Public Trust in Media Down
Britain may have a sophisticated media industry but it also has some of the most sceptical consumers, with nearly two-thirds (64 percent) believing the media does not report all sides of the story.
A 10-country opinion poll for Reuters, the BBC and the Media Centre found British and U.S. consumers out on a limb when it comes to public levels of trust in the media.
Overall trust in the media in Britain has bounced back over the past four years, from a low of 29 percent trusting in 2002 to 47 percent today. But this is still below the 10-country average of 63 percent.
Americans emerged as the most critical of the news media's balance, with 69 percent disagreeing that the media reports all sides of a story.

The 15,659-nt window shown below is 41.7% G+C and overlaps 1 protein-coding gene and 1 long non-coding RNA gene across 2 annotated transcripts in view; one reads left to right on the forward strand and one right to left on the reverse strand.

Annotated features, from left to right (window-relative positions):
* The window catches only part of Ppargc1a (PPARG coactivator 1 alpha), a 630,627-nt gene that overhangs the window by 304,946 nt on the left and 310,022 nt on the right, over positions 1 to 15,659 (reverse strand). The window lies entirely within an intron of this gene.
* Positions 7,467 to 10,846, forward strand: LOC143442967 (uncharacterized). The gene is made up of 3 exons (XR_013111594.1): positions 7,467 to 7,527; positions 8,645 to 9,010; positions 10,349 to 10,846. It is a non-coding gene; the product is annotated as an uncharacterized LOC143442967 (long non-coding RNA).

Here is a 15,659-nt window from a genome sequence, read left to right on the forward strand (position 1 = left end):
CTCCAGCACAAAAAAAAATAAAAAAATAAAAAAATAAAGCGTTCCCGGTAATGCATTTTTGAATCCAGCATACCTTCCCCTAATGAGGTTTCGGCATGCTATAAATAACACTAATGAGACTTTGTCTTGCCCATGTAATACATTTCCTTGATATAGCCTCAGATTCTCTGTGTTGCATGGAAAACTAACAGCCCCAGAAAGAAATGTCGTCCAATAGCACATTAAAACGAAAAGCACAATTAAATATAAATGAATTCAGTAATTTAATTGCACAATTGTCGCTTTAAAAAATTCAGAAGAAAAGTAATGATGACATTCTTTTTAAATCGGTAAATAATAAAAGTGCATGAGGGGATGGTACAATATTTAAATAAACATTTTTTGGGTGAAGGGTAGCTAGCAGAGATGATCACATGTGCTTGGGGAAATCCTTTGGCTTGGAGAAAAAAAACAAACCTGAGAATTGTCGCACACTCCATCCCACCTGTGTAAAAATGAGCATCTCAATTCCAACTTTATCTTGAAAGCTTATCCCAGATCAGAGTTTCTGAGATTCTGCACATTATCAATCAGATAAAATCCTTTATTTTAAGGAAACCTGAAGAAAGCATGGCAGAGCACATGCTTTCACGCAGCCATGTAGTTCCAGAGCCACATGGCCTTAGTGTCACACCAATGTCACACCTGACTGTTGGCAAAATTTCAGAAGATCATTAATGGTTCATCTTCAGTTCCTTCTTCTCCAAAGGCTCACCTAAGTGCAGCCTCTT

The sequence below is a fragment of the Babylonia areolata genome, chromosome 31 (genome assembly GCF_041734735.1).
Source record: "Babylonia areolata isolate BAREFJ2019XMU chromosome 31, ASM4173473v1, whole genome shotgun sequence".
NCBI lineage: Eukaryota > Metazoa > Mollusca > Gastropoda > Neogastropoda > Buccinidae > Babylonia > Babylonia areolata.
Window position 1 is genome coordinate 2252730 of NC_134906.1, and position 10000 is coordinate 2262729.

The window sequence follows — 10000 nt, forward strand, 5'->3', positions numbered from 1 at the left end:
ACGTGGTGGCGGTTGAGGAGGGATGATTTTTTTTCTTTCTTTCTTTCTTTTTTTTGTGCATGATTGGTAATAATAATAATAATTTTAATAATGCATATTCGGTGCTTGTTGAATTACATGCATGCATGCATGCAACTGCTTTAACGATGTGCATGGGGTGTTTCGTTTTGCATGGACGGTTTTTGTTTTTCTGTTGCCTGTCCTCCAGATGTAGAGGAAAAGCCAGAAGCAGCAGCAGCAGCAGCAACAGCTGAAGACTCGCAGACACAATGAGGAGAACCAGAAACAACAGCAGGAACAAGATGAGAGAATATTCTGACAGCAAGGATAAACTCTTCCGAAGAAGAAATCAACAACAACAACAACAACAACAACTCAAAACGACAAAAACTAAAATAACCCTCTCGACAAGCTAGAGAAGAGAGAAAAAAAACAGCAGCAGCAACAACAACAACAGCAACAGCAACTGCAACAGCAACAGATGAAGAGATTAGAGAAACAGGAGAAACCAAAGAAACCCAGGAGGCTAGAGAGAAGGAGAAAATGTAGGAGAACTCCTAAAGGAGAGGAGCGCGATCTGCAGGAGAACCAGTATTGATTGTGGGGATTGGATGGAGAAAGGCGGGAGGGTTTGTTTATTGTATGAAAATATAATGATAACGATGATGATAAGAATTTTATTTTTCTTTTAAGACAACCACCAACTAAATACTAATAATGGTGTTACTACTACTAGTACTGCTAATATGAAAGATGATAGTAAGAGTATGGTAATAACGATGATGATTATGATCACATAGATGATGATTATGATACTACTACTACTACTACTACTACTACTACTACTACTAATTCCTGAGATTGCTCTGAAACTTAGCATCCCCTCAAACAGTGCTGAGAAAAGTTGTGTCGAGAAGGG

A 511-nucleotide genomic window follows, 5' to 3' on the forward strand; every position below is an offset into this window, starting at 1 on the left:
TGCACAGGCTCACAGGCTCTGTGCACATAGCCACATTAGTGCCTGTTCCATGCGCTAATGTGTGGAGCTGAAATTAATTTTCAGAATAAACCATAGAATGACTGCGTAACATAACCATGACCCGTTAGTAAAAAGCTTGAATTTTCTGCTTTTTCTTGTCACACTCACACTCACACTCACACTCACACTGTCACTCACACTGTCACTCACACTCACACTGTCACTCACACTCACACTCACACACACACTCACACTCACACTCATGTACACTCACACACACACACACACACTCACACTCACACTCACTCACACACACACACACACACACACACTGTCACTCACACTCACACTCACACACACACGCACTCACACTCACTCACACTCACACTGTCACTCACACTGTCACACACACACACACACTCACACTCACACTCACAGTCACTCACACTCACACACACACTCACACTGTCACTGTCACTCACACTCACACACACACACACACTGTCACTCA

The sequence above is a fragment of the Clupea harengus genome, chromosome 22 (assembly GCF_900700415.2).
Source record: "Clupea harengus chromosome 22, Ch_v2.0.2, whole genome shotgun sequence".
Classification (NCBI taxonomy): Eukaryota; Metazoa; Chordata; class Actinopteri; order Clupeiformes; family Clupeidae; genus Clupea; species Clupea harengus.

A similar proportion, 68 percent, thought the media covered too many "bad news" stories.
Despite the fact that those in the poll said the media reported too many "bad news" stories, the writer of the Reuters article insists the low approval ratings are because citizens feel the media are too closely allied to the war-time governments. Since the governments try to promote "good news" stories from Iraq, the opposite of the media, assuming an alliance is inaccurate.
The Reuters journalist took this meaning from the words of Doug Miller, the president of the company that conducted the survey, GlobeScan.
The low levels of trust may, he said, be related to perceptions in the U.S. that the media is too close to the government on issues relating to the Iraq war.
"It may have something to do with the pulling away from traditional media that we're seeing -- this move towards the Internet where people can get other perspectives on major stories that they're not getting from the mainstream media."
He did not say people think journalists are in bed with the government. In fact, people use sources other than the mainstream media to find the good news in Iraq.